The history of creative music is too often simplified into a narrative that runs like a reading from Genesis: Armstrong begat Eldridge begat Gillespie begat Davis, etc. While I also bow at the altars of those geniuses, I would argue the music’s transformative power and diverse embrace is sometimes best represented by the outliers: artists whose backgrounds, life stories and aesthetics challenge the very notion that there can be any single model of creativity. Two heroes of mine on the cornet and trumpet, Mongezi Feza and Barbara Donald, demonstrate the extraordinary music made by characters who, for reasons of style or geography or gender, never fit into the establishment pantheon.
The first time I remember hearing Mongezi Feza-a solo jumping out from an old Brotherhood of Breath record-I was already in my late 20s, but I had that shock of recognition. He was doing most everything I wanted to do on the instrument but better: a delicious balance of buoyant melody and sonic abstraction, with fluid lines dissolving into streaks of pure sound; a fat, beautiful tone, but a willingness to explore the cracks and cries within it. Avoiding cliché while steeped in multiple traditions, Feza was a trans-idiomatic improviser before there was a term for it.
Feza was born in South Africa in 1945. While still a teenager, he hooked up with pianist Chris McGregor, saxophonists Nik Moyake and Dudu Pukwana, bassist Johnny Dyani and drummer Louis Moholo, forming the legendary group the Blue Notes. As an illegally interracial ensemble at the height of the apartheid regime (McGregor was white), they were subject to constant political pressure and harassment, and ultimately the band expatriated to Europe in 1964 and settled in London the following year. Moyake soon returned to South Africa, but the remaining five musicians became deeply influential and admired (if under-acknowledged) members of the nascent British and European free-jazz and improvised-music scenes.
In addition to continued work with the Blue Notes, McGregor’s big band Brotherhood of Breath and Pukwana’s bands Assagai and Spear, Feza collaborated with experimental rockers like Robert Wyatt and the band Henry Cow. He also formed a collective trio with Dyani and Turkish percussionist Okay Temiz, whose two-volume Music for Xaba serves as the purest example of Feza’s mastery in his sadly limited discography.
Feza died of untreated pneumonia while in a London psychiatric hospital in 1975, just 30 years old. In both England and South Africa, friends were furious at the institutional racism and neglect that contributed to his death. The surviving four Blue Notes reunited in the studio the week following Feza’s passing. The resultant recording, Blue Notes for Mongezi, is nearly three hours of uninterrupted, unrelenting improvisation, an incredibly powerful and heartfelt musical farewell to a fallen brother.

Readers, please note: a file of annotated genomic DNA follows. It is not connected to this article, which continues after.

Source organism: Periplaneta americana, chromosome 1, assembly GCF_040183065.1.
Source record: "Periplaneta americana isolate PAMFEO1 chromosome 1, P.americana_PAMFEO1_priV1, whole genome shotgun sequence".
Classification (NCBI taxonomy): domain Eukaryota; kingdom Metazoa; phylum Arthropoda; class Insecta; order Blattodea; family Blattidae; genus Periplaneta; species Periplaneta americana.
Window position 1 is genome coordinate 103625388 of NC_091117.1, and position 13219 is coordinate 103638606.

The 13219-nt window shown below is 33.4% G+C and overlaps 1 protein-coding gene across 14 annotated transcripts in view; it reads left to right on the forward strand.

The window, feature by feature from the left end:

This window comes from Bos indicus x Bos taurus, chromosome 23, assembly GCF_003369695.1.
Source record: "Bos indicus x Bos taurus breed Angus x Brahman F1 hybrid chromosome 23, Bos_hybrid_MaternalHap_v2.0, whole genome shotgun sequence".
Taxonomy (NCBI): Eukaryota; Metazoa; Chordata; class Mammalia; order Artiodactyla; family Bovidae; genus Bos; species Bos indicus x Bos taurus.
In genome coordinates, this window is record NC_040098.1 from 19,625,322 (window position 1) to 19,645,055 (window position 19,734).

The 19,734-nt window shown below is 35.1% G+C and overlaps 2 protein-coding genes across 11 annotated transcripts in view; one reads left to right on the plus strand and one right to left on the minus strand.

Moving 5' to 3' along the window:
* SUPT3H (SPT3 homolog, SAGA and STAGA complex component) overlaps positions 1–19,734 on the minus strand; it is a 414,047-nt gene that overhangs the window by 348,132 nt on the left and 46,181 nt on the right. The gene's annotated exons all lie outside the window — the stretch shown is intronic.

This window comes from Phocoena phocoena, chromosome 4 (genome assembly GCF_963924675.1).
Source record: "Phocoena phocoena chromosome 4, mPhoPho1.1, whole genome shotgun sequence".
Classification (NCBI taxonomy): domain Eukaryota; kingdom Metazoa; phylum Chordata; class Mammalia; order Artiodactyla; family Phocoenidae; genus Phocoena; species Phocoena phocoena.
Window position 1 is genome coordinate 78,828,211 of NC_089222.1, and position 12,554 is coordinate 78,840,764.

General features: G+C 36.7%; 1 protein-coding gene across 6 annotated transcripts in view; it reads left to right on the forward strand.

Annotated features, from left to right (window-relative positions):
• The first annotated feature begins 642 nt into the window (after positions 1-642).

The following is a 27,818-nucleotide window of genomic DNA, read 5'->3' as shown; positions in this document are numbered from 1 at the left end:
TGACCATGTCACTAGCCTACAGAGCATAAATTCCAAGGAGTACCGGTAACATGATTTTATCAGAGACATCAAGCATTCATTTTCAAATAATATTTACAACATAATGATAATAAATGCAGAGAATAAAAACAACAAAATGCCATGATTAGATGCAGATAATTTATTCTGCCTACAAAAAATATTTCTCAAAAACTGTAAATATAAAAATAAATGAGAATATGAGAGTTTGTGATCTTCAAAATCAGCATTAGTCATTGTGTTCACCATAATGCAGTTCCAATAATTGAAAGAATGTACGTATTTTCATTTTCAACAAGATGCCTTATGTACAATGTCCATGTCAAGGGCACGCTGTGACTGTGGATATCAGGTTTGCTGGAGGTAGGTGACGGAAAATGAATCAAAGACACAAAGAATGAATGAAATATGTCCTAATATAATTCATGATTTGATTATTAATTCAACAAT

I was introduced to Barbara Donald on the 1969 Sonny Simmons recording Manhattan Egos. Donald and Simmons’ musical connection was near perfection; they navigated complex melodies with the telepathic ease of Bird and Diz or Coleman and Cherry, breathing and phrasing as one. Donald’s improvisations were stunning, a thrilling blend of risk and control. She was one of the few trumpeters with the facility to negotiate bebop articulation over free time and open harmony, and her bright sound cut through the ensemble, full of intensity without ever sacrificing a rich tone.
Born in Minneapolis in 1942 and raised in Southern California, Donald started playing at age 8 and displayed exceptional talent, but faced discrimination as a young female instrumentalist. She responded by forming her own bands from an early age, taking what gigs she could (whether R&B or rock ‘n’ roll or dance bands) and studying and performing with bebop masters like Benny Harris and Dexter Gordon.
In 1964 she met saxophonist Sonny Simmons, and they quickly became a musical and romantic pair. Simmons brought her into the world of post-Coltrane expressionism, while Donald gave him a partner who could match his intensity, virtuosity and passion. Between 1964 and 1972 they released a series of classic albums, including Staying on the Watch, Music From the Spheres, Burning Spirits and the aforementioned Manhattan Egos, but struggled to find any consistent work or financial stability while battling the racism they met as an interracial couple. With two children, they disappeared from the music scene for most of the ’70s to try to support their family, and separated in 1980.
Donald moved to Olympia, Wash., and her career had a brief rebirth in the early ’80s-she recorded two excellent albums with her band Unity (her only recordings as a bandleader) and mentored many younger musicians. However, a series of strokes in 1992 left her unable to play, and she spent her last 15 years in an assisted care facility before dying on March 23, 2013. Other than a single obituary in the Seattle Times by longtime supporter Paul de Barros, her death went unnoticed.
Mongezi Feza and Barbara Donald do not sound alike, nor do they sound like any other trumpet player; they are their own voices. Though they were contemporaries, I doubt they ever met or played together; I can’t find any documentation of Feza in the U.S. or Donald in Europe. Their outsider status (whether as a South African expat in Europe or a white woman in the midst of the Black Arts Movement) likely contributed to their relative obscurity, but despite the critical neglect and the moments of tragedy in each biography, their music endures and their brilliantly personal sounds continue to inspire. The path to creative music is never the same twice: Feza and Donald found their own way, and found the beauty in the journey. Please listen.
Taylor Ho Bynum is a composer, cornet player and bandleader, and the executive director of Anthony Braxton’s Tri-Centric Foundation. Visit him online at www.taylorhobynum.com.Originally Published